I played chess by mail off and on from the middle 1960's to the early 1990's. Most of this was under the auspices of the United States Chess Federation, playing in their annual Golden Knights tournaments. In the Golden Knights you start in a preliminary section, playing six opponents, and if you score well you advance to an intermediate round. If you score well there, then you advance to the finals.
By the late 1980's I had become disenchanted with the USCF, as I had come to believe that it was a completely incompetent organization, if not a downright corrupt one. However, I had to maintain my membership as long as I had postal chess games going. My last USCF-sponsored tournament was the 1984 Golden Knights. I qualified for the finals, and in the finals I had a long, drawn-out game with Murray Kurtz, which lasted two and a half years. Neither of us was violating the time limits, but he was in Canada and this delayed the mail by a day or two each move; plus, we got to an ending and it was not decided until 54 moves had been played. I was anxious for the game to end so I could drop my USCF membership, but I was also anxious to get the draw because that would give me an even 3-3 score in the finals, which to me would have been a great accomplishment. So, I fought on.
Kurtz-Weaver, 1984 Golden Knights finals, Benko Gambit
1 d4 Nf6 2 c4 c5 3 d5 b5 4 cxb5 a6 5 bxa6 Bxa6 6 Nc3 d6 7 e4 Bxf1 8 Kxf1 9 Nf3 Bg7 10 h3
This move was new to me, but I came to understand that it makes eminently good sense. Usually when White "castles by hand" he plays g3, and then his king on f1 goes to g2. Now White will need an extra tempo for the by-hand castling, but this is trumped by two considerations: first, White often plays h3 anyhow to prevent a Black knight from coming to g4; and second, the White King is much more safely placed on h2 than it is on g2. Black often puts his Queen on either b7 or a8, and he then gets tactical shot possibilities if the White king is on that same diagonal, as it is on g2.
10...0-0 11 Kg1 Nbd7 12 Kh2 Qa4 13 Re1 Rfb8 14 Re2 Rb4 15 Qe1 Ne8 16 Nd1 Qa7 17 Bd2 Bxb2?!
Certainly it is tempting to recover the gambit pawn here, but perhaps Black should not be so ready to part with his dark-squared bishop. But if I don't take on b2, he then neutralizes my bishop with 18 Bc3. Hard to know what is best here. At the time I felt that the endgame was in my favor, since my passed pawn on c5 is protected, while his passed pawn on a2 is unprotected and isolated. However, Murray demonstrates a deeper understanding of the position.
18 Nxb2 Rxb2 19 a4 Qa6 20 Re3 Nc7 21 Bc3 Rb7 22 Qc1 Rab8 23 Nd2 Ra7 24 Rg3 Ne8 25 Nf3 Qc4 26 Nd2 Qe2 27 Kg1
This illustrates what is said to be the other drawback of the system with 10 h3, which is that White often moves his king back to the g-file, expending another tempo. However, it seems irrelevant here as we have been engaging in aimless maneuvering anyhow.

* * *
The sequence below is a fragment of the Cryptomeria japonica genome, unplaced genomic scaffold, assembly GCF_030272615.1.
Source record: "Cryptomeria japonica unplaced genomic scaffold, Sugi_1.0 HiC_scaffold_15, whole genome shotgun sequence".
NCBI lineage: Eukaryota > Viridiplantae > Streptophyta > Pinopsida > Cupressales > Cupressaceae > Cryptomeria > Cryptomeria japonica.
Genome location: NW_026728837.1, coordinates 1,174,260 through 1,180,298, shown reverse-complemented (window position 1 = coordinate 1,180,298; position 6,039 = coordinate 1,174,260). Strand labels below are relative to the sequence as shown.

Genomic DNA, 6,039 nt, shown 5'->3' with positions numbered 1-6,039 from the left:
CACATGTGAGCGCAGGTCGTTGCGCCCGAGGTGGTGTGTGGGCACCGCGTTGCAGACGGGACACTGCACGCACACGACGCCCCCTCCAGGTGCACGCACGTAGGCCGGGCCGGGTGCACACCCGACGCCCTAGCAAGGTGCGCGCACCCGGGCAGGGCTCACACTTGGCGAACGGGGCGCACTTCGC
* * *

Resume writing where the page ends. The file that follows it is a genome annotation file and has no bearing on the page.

27...Nef6 28 Qc2 Nh5 29 Re3 Qa6 30 Qd1 Ng7 31 a5 f6 32 Qf1 Qxf1 33 Kxf1 Rg5 34 Nc4 Rb3 35 Bd2 Rxe3 36 Bxe3 Ne8 37 Ke2 Nc7 38 Rb1 Kf7 39 Bd2 Ke8 40 g4 Kd8 41 Kd3 Kc8 42 Nb6ch Nxb6 43 Rxb6 Rb7 44 Rxb7 Kxb7
Here I thought sure that I had achieved the draw. My knight on c7 holds the Queenside, leaving my king free to guard the weak pawn on e7. How is White to break through?
45 Kc4 Kc8 46 f4 Kd7 47 h4 h5?
Murray said after the game that he thought this was the losing move. However, it seems that White is threatening 48 f5 no matter what I do, so probably Black was lost regardless.
48 f5! gxf5 49 gxh5 Ke8 50 exf5 Kf7 51 h6 Kg8 52 Bf4 Kh7 53 Be3 Kg8 54 Bxc5! Black resigns 1-0
Only while doing research for this post did I learn that Murray finished second in that tournament, scoring 17 and a half out of 18, and then he was a co-winner of the 1990 Golden Knights with a perfect 18-0 score. He also won the 1991 Canadian Correspondence Chess Championship with a 13-1 score.
Having determined to cut my ties with USCF, toward the end of my postal chess adventures I played in tournaments with two other organizations, the CCLA and the APCL. In 1990 the Kansas Chess Association held a postal tournament, and I played in that as well. In a game against Jason Kasick, Black played the Benko so I got a chance to try my hand at the White system with h3.
Weaver-Kasick, 1990 KCA postal, Benko Gambit
1 d4 Nf6 2 c4 c5 3 d5 b5 4 cxb5 a6 5 bxa6 g6 6 Nc3 Bxa6 7 e4 Bxf1 8 Kxf1 d6 9 h3 Bg7 10 Nf3 0-0 11 Kg1 Nbd7 12 Kh2 Qa5 13 Re1 Rfb8 14 Qc2
I vary from 14 Re2 as played by Murray in the last game.
14...Ne8 15 Bd2 Qa6 16 Nd1 Nc7 17 Bc3 Nf6 18 Ne3 Nb5 19 a4 Nxc3 20 bxc3 Nd7 21 Ra3 Rb7 22 Rb1 Rab8 23 Rab3!
After all the rooks are exchanged on the b-file, my passed a-pawn will become quite strong.
23...Rxb3 24 Rxb3 Rxb3 25 Qxb3 Nb6
Practically forced, as I was threatening to get my a-pawn moving with 26 Qb5. Black will now be able to capture my a-pawn, restoring material equality, but in return I will get a decisive kingside attack, due to the unavailability of Black's queen and knight to help in defending the Black king.
26 g4 h6 27 c4 Nxa4 28 Qb8ch Bf8 29 g5 h5 30 Qe8 Nc3 31 Nf5! gxf5 32 g6 fxg6 33 Qxg6ch Bg7 34 Ng5 Black resigns 1-0
He would have to give up his queen to stop the threatened mate.
This week at the court
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